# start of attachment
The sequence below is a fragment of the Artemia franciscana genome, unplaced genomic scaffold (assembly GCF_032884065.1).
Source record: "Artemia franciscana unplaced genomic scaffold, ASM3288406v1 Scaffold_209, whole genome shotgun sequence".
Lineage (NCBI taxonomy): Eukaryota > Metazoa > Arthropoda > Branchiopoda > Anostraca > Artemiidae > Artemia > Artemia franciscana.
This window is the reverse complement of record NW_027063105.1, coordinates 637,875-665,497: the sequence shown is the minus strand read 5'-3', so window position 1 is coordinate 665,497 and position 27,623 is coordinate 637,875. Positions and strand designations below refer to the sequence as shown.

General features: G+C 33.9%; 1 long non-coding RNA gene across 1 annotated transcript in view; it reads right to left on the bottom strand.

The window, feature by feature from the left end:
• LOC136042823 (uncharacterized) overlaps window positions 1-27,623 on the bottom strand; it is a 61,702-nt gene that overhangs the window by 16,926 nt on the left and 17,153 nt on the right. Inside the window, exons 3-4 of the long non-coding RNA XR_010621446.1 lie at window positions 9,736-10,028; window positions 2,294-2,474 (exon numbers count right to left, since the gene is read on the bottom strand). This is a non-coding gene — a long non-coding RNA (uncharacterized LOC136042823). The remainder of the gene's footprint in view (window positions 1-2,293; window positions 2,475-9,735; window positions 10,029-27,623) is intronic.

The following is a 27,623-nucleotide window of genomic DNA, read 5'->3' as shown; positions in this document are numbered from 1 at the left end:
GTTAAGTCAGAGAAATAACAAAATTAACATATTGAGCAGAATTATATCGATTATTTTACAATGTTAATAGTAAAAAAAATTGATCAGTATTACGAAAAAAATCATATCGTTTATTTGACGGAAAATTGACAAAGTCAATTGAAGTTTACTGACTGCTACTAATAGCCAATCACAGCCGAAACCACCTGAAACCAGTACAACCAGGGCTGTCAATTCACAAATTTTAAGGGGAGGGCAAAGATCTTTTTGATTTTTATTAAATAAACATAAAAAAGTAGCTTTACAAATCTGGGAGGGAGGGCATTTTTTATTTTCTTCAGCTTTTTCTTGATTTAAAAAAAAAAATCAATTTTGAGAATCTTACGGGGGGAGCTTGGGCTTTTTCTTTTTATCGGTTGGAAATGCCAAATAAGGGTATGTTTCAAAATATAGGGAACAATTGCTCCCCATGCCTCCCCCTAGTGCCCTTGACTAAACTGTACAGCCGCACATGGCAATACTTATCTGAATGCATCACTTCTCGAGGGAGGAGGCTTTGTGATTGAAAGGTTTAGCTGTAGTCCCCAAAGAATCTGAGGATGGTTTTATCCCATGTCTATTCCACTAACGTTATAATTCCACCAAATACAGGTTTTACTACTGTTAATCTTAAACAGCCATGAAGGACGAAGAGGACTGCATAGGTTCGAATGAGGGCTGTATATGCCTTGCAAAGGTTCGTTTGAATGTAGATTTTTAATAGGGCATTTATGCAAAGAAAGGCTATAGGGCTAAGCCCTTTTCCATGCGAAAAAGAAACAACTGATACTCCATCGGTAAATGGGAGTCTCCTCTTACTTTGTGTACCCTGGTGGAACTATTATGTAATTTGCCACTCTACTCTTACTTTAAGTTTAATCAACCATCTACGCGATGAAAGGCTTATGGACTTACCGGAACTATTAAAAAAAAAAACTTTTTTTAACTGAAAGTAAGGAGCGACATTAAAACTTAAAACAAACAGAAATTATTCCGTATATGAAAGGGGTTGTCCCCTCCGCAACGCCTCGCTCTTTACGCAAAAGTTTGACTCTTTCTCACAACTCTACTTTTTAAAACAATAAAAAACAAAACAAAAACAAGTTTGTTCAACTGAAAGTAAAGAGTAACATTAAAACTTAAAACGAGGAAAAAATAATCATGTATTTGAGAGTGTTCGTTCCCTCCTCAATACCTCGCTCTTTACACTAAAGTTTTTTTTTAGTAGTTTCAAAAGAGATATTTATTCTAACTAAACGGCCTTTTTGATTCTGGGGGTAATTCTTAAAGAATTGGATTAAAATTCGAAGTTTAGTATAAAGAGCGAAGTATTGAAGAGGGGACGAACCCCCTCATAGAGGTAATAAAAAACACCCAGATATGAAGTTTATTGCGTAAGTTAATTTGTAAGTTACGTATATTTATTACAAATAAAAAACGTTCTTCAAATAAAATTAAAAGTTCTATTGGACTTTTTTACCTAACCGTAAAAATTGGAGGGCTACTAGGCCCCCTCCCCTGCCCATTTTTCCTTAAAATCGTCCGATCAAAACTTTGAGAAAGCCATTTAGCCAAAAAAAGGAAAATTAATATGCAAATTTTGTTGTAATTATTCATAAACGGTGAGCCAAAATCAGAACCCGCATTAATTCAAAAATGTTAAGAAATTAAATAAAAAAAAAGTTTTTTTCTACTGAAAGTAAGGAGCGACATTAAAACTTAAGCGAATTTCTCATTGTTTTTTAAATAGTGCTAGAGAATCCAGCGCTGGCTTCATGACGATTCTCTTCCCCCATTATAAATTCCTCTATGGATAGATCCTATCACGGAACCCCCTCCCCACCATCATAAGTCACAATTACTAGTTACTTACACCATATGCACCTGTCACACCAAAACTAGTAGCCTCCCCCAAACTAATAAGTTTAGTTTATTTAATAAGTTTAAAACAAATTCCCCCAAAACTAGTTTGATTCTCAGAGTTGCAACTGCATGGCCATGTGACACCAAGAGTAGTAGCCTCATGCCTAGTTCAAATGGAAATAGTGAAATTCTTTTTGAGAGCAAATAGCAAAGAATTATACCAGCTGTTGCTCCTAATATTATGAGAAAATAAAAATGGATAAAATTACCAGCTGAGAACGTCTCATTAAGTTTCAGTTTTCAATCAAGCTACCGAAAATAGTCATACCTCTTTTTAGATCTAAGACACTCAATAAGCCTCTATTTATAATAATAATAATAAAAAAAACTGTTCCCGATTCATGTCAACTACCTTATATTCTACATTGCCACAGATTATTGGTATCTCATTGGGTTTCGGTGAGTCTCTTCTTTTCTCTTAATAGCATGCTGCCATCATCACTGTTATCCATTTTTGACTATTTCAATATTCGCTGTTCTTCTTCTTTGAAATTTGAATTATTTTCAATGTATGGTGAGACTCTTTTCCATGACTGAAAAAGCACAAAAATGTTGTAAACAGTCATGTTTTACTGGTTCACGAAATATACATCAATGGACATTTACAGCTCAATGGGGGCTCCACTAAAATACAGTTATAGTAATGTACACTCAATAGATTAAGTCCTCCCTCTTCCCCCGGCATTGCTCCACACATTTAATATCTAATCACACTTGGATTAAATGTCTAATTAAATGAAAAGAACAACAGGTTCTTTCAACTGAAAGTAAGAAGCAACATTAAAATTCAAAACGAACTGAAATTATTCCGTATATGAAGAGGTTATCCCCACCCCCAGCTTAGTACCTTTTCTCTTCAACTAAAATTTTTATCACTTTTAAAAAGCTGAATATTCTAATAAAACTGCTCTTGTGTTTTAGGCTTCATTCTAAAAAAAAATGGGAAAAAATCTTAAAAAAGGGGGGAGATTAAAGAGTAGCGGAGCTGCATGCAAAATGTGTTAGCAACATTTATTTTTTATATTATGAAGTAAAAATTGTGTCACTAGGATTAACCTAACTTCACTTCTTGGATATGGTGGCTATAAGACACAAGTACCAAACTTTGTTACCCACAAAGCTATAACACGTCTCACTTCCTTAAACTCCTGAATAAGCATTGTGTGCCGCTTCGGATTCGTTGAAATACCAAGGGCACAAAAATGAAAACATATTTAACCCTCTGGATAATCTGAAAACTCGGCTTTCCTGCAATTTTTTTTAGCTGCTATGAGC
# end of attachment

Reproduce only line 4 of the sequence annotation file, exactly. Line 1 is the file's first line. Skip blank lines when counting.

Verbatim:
This window is the reverse complement of record NW_027063105.1, coordinates 637,875-665,497: the sequence shown is the minus strand read 5'-3', so window position 1 is coordinate 665,497 and position 27,623 is coordinate 637,875. Positions and strand designations below refer to the sequence as shown.